1. Seeing the world from their perspective is like seeing everything for the first time again
Travelling with kids means parents often have to try to make sense of the world for their little ones. When you’re in a situation where everything is new to them, it will undoubtedly force you to see things in a new and exciting way, too, so you can help them understand their foreign surroundings.
2. It’s a chance to take advantage of your natural hiatus
If you’ve always wanted to get off life’s treadmill and travel, having a baby is the perfect time to do it.
It’s a recognized life transition period which comes with maternity, paternity, and parental leave in many countries. Employers expect you to be gone, so use the time off work to travel.
Pixabay / CC0
3. It helps you avoid the rut of routine
Once you’ve mastered the first overwhelming round of sleeping and eating routines, you might feel reluctant to shake things up by travelling. But baby and toddler needs shift constantly, whether you stay put or hit the road, so don’t be discouraged.
If you’re brave enough to start travelling with your children as babies and toddlers, you’re more likely to keep adventuring and avoid the rut of routine.
4. You have to pack to go to the shops, so why not go somewhere better?
Small children require an arsenal of supplies: nappies, wipes, balms, creams, swaddles, hats, buggies, carriers, and more. You need to pack a nappy or changing bag every time you leave the house anyway, so why not travel somewhere exhilarating?
5. You break free from parenting trends – and it feels good
There’s a lot of pressure on parents to do things right – whatever that means. Parenting guidelines, however, seem to be trend-based, and fluctuate with the latest bestselling books.
Travel allows you break free from the tyranny of parenting literature and explore how other cultures do it. It provides an opportunity to glean global parenting wisdom in a far more interesting environment.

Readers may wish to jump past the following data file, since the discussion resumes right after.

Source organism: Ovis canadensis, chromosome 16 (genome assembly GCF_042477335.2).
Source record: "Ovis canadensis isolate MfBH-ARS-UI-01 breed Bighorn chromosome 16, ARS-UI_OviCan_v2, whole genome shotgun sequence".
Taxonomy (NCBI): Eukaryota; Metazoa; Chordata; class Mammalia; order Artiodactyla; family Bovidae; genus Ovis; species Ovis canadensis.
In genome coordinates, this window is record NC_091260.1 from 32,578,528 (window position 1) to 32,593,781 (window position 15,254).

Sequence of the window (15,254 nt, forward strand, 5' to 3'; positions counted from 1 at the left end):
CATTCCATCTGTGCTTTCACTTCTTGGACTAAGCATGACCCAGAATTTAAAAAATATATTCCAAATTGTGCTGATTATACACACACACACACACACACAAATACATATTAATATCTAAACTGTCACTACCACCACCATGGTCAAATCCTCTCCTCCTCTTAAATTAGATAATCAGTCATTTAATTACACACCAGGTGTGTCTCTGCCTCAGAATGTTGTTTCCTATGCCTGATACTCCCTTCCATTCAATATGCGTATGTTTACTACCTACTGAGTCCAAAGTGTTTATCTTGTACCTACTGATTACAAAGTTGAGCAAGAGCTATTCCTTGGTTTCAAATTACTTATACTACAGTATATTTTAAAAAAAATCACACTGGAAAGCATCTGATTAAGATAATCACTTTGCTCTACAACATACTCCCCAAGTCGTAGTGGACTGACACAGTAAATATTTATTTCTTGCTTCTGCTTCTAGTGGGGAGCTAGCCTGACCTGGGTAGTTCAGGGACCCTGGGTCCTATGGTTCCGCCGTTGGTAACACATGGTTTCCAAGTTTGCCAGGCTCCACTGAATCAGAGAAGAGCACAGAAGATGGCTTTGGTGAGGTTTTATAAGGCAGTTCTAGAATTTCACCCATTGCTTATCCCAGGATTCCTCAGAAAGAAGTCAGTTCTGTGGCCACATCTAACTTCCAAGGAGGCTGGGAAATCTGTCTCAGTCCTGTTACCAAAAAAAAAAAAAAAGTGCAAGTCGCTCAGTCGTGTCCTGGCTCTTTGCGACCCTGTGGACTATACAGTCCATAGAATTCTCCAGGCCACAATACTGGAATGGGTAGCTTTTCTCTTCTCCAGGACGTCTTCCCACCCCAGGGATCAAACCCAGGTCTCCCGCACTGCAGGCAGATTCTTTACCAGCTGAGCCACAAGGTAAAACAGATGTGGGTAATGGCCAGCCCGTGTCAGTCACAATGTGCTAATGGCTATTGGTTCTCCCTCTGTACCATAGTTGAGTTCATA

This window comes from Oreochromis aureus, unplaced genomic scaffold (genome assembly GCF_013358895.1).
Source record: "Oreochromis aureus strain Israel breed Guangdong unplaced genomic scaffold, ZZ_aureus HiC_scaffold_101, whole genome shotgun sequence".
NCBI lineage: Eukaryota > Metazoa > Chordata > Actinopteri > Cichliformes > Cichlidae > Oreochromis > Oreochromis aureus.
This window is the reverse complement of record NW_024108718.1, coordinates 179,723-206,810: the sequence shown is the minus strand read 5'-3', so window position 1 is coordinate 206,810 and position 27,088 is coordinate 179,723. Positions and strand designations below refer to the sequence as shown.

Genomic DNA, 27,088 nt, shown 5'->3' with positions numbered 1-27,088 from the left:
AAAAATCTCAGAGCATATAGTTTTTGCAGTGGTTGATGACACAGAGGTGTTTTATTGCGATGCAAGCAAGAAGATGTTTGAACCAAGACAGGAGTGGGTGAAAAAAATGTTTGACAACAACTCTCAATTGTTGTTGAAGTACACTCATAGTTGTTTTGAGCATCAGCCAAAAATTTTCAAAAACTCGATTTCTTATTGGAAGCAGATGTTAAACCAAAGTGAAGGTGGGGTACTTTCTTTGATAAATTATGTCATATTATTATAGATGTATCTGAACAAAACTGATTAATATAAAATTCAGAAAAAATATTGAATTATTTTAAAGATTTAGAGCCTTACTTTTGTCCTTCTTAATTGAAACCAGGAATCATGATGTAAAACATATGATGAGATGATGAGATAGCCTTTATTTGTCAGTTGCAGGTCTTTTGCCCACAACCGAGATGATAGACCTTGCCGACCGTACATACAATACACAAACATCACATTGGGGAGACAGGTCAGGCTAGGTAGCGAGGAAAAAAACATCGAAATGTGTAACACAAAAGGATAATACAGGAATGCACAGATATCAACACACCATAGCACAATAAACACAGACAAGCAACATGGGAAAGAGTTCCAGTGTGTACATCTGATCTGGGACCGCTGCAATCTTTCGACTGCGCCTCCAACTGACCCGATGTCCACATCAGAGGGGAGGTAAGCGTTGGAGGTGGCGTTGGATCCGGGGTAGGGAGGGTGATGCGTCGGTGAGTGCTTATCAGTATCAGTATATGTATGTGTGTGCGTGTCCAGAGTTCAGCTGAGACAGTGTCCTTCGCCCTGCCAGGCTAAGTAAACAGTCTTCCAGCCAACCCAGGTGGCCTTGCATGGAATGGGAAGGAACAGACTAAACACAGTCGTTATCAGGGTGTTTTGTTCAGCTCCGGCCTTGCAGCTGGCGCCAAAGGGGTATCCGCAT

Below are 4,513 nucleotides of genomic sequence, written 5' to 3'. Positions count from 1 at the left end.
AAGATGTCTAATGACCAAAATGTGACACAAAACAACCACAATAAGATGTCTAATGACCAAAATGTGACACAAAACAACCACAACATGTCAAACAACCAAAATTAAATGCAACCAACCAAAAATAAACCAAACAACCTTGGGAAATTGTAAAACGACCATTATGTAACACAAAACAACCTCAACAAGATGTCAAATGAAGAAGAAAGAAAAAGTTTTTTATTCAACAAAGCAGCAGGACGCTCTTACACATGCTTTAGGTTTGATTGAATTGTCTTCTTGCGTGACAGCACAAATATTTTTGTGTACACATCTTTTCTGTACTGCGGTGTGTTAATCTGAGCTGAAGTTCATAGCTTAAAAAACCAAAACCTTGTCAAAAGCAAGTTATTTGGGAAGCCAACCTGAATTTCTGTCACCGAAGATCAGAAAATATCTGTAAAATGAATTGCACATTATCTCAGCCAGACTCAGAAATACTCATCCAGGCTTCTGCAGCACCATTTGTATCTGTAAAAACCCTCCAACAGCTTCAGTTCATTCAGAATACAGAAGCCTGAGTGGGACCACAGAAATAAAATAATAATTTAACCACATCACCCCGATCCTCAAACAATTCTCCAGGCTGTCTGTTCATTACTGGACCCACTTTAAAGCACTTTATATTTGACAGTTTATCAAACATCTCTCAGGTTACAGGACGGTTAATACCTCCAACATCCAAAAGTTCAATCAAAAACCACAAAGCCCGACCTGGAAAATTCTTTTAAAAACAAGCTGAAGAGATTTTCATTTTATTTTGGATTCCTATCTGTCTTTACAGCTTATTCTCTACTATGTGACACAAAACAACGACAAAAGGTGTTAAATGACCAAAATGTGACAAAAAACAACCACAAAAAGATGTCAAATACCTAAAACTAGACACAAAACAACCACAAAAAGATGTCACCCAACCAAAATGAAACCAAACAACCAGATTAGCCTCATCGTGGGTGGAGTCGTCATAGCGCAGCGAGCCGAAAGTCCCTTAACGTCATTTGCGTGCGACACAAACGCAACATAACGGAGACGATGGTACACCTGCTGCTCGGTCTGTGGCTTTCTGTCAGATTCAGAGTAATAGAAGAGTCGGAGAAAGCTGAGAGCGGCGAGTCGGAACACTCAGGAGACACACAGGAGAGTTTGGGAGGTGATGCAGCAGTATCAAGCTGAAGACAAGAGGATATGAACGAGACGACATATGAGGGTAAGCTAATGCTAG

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6. You fast-track family bonding
Both travel and young children add the element of unpredictability to daily existence. When you embrace both at once, the highs, lows, and problem-solving in between will inevitably lead to learning more about one another. Stuck together on a trip, you have to learn how react as a team – something that’ll be handy when you later have to tackle the teenage years.
7. It helps you all become more adaptable
A child’s adaptability is likely to be a nature and nurture thing. Traveling enables parents and young kids to practice flexibility.
This doesn’t mean skipping naptime everyday or tossing all structure out of the window, but different environments, cuisines and the demands of transportation and accommodation schedules will force you and your kids to compromise and try new things.
8. You embrace minimalism – less stuff means more living
Parenting young children comes with an overload of stuff. Some of it, such as buggies and baby carriers, is necessity. But there comes a time when the heaps of toys, nursery decor and baby accessories become oppressive.
Travelling can help new parents get a grasp on the essentials in life; you’ll have to travel relatively light and therefore life is stripped back a little. This leaves room for the basic pleasures in life, like embracing the great outdoors.
Pixabay / CC0
9. It’s ed-venturous, as well as adventurous
Small children learn tons from the freedom of play and the experience of exploration, which sit at the heart of travelling. You’ll learn more about your family unit as you travel, and the world itself.
10. It doesn’t have to come at any extra cost
You don’t have to pay big bucks for flights until the kids are at least two, and many cultural attractions, from galleries and museums to parks and monuments, are free for young kids around the world.
Featured image Pixabay / CC0. Compare flights, find tours, book hostels and hotels for your trip, and don’t forget to buy travel insurance before you go.